Review of their gig in the Ambassador, Dublin, 22 February 2003
It's a packed house in the Ambassador on a Saturday night and a hush falls as
Frank Capra's "Lost Horizon" flickers and glows on the silver screen. As the
melodramatic music score fills the hall, there's a hush of anticipation. It's
fantasy of course - the Ambassador is not a cinema any more, Dublin's young,
beautiful, beered up and the loved up are not here to see the 1937 Ronald
Coleman classic but are waiting for the arrival of Lemonjelly, the first great
band of the noughties.
Listening to their opener, the sublime "Space Walk", I realise I've spent thirty years listening to some awful rubbish but Lemonjelly's "KY" and "Lost Horizons" make it all seem worthwhile. These two releases are a dazzling fusion of the spoken word, beats that shimmer and sway, and melodies that were born beyond heaven. Better again, Lemonjelly are fun, and funny.
I had hoped this great band would go the distance and get out a proper touring band but instead it's just Nick and Fred and their samples. They're a funny pair, a million miles removed from showbiz. If they were not in a band they would probably be out robbing orchards or cooking up some awful wheeze.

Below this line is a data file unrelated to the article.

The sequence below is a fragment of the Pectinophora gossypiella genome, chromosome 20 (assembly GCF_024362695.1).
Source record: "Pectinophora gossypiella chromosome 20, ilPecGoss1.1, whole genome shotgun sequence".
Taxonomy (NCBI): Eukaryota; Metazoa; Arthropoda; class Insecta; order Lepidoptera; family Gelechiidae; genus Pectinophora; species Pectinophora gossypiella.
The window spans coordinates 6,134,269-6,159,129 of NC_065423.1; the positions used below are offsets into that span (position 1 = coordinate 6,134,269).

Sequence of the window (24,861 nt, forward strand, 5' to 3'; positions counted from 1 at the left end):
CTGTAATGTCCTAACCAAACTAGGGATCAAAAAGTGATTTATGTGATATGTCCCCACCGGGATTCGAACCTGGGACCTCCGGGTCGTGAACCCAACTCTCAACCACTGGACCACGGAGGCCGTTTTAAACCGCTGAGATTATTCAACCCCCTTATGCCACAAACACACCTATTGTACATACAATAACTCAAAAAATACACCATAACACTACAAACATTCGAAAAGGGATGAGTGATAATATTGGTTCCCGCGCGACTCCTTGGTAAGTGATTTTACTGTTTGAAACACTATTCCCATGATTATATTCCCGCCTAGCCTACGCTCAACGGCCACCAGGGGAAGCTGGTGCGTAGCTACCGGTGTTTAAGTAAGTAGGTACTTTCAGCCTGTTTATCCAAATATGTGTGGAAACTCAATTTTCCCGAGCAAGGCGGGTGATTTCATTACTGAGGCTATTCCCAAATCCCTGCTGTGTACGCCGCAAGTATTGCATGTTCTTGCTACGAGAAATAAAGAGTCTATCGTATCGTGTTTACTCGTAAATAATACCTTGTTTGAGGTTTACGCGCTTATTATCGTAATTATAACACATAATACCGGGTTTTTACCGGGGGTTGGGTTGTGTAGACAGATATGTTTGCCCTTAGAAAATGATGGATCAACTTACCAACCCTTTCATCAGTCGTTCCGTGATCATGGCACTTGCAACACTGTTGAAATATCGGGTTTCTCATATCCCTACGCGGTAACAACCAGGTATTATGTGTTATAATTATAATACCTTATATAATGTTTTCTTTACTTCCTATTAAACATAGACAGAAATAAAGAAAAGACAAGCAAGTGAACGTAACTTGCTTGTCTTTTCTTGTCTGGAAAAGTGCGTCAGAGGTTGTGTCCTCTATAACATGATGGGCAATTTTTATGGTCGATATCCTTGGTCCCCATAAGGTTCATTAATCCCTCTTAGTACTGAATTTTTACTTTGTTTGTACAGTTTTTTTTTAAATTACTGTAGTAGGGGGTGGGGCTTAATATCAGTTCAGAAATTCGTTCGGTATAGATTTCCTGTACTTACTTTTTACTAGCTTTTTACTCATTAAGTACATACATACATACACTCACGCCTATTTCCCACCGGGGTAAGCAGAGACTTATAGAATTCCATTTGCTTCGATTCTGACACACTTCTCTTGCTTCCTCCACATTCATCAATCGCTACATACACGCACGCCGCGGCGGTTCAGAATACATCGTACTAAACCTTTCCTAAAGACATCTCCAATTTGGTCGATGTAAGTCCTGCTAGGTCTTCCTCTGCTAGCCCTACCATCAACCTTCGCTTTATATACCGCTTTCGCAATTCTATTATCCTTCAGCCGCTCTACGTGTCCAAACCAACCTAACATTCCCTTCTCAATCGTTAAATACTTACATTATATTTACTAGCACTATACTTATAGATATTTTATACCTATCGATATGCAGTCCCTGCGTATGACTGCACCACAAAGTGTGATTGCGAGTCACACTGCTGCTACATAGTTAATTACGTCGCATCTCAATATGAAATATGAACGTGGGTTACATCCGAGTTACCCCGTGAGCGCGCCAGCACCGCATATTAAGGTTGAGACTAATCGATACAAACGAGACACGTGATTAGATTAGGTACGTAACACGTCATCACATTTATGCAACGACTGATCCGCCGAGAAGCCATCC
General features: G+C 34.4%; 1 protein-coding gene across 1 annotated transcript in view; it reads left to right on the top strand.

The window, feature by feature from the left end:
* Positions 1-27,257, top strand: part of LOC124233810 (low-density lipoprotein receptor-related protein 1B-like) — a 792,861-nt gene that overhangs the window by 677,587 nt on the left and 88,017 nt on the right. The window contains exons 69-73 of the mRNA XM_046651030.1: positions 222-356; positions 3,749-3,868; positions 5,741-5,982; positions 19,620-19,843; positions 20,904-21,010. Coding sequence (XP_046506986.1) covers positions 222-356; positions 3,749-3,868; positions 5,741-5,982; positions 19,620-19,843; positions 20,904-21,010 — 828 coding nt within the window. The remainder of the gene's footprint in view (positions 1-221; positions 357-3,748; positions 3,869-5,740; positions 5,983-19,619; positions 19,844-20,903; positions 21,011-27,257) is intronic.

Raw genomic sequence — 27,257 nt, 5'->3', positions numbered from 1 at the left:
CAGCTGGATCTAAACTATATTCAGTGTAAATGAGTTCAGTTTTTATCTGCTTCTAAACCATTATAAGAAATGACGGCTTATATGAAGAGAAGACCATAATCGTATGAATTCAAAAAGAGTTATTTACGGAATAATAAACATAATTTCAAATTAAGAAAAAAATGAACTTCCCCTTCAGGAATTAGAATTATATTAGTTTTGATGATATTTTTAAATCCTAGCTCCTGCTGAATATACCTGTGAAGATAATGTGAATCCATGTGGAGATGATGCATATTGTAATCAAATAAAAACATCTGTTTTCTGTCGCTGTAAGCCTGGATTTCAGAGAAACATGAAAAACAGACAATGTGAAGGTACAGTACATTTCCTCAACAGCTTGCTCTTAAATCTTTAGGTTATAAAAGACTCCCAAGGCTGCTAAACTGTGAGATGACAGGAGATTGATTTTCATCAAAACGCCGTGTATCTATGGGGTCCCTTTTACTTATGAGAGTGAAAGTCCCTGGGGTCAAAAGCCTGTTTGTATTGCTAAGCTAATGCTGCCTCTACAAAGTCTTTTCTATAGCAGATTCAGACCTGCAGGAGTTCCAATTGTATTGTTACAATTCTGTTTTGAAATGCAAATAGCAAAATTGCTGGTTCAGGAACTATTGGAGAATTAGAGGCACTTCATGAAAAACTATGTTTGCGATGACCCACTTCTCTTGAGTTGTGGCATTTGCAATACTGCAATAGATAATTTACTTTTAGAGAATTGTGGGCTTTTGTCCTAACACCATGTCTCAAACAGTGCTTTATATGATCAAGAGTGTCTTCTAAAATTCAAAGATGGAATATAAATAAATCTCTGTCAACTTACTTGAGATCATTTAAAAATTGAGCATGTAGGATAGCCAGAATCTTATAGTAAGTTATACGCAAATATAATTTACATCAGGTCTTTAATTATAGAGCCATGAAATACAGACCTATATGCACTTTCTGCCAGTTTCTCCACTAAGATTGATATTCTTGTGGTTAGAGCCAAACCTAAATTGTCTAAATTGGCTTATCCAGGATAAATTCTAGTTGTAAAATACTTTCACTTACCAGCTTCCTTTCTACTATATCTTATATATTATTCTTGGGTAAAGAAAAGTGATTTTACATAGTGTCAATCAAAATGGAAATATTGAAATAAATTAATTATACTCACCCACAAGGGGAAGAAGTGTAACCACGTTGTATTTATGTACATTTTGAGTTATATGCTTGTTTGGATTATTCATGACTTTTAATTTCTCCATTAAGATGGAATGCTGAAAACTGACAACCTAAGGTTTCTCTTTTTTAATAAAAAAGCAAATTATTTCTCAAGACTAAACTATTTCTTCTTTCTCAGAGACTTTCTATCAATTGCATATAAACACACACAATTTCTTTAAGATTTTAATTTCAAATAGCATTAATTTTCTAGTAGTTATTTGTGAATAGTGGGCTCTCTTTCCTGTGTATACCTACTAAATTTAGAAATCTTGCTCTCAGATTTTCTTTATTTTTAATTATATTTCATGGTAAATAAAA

Lemonjelly's sound could have been cranked up quite a bit and some of the spoken samples got lost in the mix. If it had not been for the fact that Nick'n'Fred dabbled on stage with guitar, cello and percussion you could be conned into thinking that theirs was an Orbital type set-up. However Orbital are serious, intense and essentially dark while Lemonjelly play it strictly for laughs. Orbital's visuals and lightshows pound their audiences into an aural coma but Lemonjelly's lighting, featuring slender pillars of changing colour, look like something from a 3000 AD dreamhouse, and their backdrops tease rather than terrify. During "Nice weather for ducks", their anthem and biggest single, the screen is filled with hundreds and hundreds of dancing?ducks. It sounds awful but looks great.
A good gig but not a great gig. I suspect Lemonjelly's future fame will rest with their recorded rather than their live work.